Liter or litre
Saber or sabre
Fiber or fibre

-ize vs -ise

In American English, many Greek-derived words end in -yze or -ize.

In British English, these words end in -yse or -ise.

Realize or realise
Recognize or recognise
Analyze or analyse
Organisation or organization
Minimize or minimise
Finalize or finalise

-ed vs -t

In American English, most verbs are regular and form their past tense with the suffix -ed.

In British English, some of these verbs are irregular and form their past tense with the suffix -t.

Learned or learnt
Burned or burnt
Kneeled or knelt
Dreamed or dreamt
Smelled or smelt
Spelled or spelt

Single vs double consonant

In American English, many words are spelled with a single consonant.

In British English, these same words are spelled with a double consonant.

Modeling or modelling
Traveling or travelling
Canceled or cancelled
Labeled or labelled
Buses or busses
Focused or focussed

Do you want to know more about common mistakes, commonly confused words, rhetorical devices, or other language topics? Check out some of our other language articles full of examples and quizzes.


Common mistakes

Commonly confused words

Rhetoric

Hers or her’s

Aid vs aide

Malapropism

Truely or truly

Advice vs advise

Pun

Beck and call or beckon call

Council vs counsel

Extended metaphor

Jist or gist

Former vs latter

Simile

Despite of

Breathe vs breath

Dramatic irony


Frequently asked questions about practise or practice

Is it to practice or to practise?

Practice and practise have different uses in American and British English.

  • In British English, “practice” is used as a noun and “practise” as a verb.
  • In American English, “practice” is used for both the noun and verb.

“To practice” is the infinitive form. In British English, you’d use to practise (with an “s”), and in American English, you’d use to practice (with a “c”).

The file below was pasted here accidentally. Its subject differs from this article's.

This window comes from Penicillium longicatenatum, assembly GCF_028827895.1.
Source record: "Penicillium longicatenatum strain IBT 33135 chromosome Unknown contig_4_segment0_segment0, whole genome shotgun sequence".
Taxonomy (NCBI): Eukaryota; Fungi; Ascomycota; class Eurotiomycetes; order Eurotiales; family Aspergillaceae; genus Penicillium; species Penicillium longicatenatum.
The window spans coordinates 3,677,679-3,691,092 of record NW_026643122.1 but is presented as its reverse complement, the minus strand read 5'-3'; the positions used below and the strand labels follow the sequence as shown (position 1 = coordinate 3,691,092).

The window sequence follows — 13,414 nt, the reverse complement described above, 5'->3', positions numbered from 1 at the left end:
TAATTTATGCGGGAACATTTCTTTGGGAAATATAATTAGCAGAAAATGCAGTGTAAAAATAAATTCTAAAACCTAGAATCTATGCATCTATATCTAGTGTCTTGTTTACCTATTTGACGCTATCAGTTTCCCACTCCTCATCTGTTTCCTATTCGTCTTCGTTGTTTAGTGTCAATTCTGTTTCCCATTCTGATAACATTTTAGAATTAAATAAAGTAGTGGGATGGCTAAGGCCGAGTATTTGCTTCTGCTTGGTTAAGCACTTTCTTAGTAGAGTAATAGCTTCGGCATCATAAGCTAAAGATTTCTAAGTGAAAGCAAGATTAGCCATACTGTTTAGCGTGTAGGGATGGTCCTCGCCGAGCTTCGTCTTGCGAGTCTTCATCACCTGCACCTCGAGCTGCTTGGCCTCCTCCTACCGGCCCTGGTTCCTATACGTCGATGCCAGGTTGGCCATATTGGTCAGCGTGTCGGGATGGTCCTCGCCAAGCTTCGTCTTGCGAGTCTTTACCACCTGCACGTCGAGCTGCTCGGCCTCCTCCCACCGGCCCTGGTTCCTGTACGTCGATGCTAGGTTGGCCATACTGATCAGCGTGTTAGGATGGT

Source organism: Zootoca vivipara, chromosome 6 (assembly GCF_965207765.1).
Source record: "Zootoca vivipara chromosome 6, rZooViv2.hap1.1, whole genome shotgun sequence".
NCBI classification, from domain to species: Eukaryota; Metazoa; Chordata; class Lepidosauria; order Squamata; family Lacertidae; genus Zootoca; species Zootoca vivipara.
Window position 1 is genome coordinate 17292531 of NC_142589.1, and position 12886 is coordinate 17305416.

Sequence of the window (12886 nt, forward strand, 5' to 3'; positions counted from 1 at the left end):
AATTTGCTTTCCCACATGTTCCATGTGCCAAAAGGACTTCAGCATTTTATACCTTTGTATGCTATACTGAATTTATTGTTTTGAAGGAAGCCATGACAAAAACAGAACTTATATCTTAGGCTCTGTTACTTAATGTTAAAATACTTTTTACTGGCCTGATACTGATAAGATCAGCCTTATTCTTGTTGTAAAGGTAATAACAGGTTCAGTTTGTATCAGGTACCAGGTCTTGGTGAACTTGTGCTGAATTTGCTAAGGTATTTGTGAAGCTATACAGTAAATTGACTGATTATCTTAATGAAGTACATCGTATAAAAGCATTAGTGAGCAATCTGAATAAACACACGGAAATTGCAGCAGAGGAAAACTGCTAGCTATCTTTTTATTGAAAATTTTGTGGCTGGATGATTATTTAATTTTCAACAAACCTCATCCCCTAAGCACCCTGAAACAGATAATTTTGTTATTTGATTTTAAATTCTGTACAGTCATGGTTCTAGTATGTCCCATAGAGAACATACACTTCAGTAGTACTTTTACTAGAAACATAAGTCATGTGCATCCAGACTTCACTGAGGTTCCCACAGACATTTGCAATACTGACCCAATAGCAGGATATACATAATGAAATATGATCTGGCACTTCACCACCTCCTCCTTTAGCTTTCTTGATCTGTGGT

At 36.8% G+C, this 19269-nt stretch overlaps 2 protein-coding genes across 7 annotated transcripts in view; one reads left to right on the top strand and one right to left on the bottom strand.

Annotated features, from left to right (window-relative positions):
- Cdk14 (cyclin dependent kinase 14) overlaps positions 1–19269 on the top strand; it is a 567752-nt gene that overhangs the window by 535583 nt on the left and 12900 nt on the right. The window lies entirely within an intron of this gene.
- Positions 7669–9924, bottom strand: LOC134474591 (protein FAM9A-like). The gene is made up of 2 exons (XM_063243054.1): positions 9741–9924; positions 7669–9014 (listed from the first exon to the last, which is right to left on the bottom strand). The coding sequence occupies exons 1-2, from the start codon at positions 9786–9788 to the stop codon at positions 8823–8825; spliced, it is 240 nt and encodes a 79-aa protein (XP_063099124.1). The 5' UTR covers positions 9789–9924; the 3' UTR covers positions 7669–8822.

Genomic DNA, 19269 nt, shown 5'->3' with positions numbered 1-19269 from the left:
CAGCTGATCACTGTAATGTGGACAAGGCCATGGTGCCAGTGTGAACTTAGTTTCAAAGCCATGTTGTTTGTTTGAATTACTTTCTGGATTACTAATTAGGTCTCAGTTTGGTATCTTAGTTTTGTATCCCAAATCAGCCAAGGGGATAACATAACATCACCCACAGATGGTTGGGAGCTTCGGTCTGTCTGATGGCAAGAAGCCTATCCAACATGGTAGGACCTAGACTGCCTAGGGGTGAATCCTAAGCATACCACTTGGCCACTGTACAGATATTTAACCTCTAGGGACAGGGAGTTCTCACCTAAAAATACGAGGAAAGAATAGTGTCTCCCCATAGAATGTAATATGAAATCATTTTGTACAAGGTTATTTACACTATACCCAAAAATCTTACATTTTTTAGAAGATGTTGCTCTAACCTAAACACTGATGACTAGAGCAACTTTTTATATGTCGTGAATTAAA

It's important to choose one type of English and use it consistently. The QuillBot Grammar Checker can help you with this.

Is it exam practice or exam practise?

Practice and practise have different uses in American and British English.

  • In British English, “practice” is used as a noun and “practise” as a verb.
  • In American English, “practice” is used for both the noun and verb.

“Practice” in “exam practice” is a noun, so you should use exam practice in both American and British English.

It's important to choose one type of English and use it consistently. The QuillBot Grammar Checker can help you with this.

Is it choir practise or practice?

Practice and practise have different uses in American and British English.

  • In British English, “practice” is used as a noun and “practise” as a verb.
  • In American English, “practice” is used for both the noun and verb.

“Practice” in “choir practice” is a noun, so you should use choir practice in both American and British English.

It's important to choose one type of English and use it consistently. The QuillBot Grammar Checker can help you with this.

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Julia Merkus

Julia has master's degrees in Linguistics and Language and speech pathology. Her expertise lies in grammar, language and speech disorders, foreign language learning, and child language acquisition.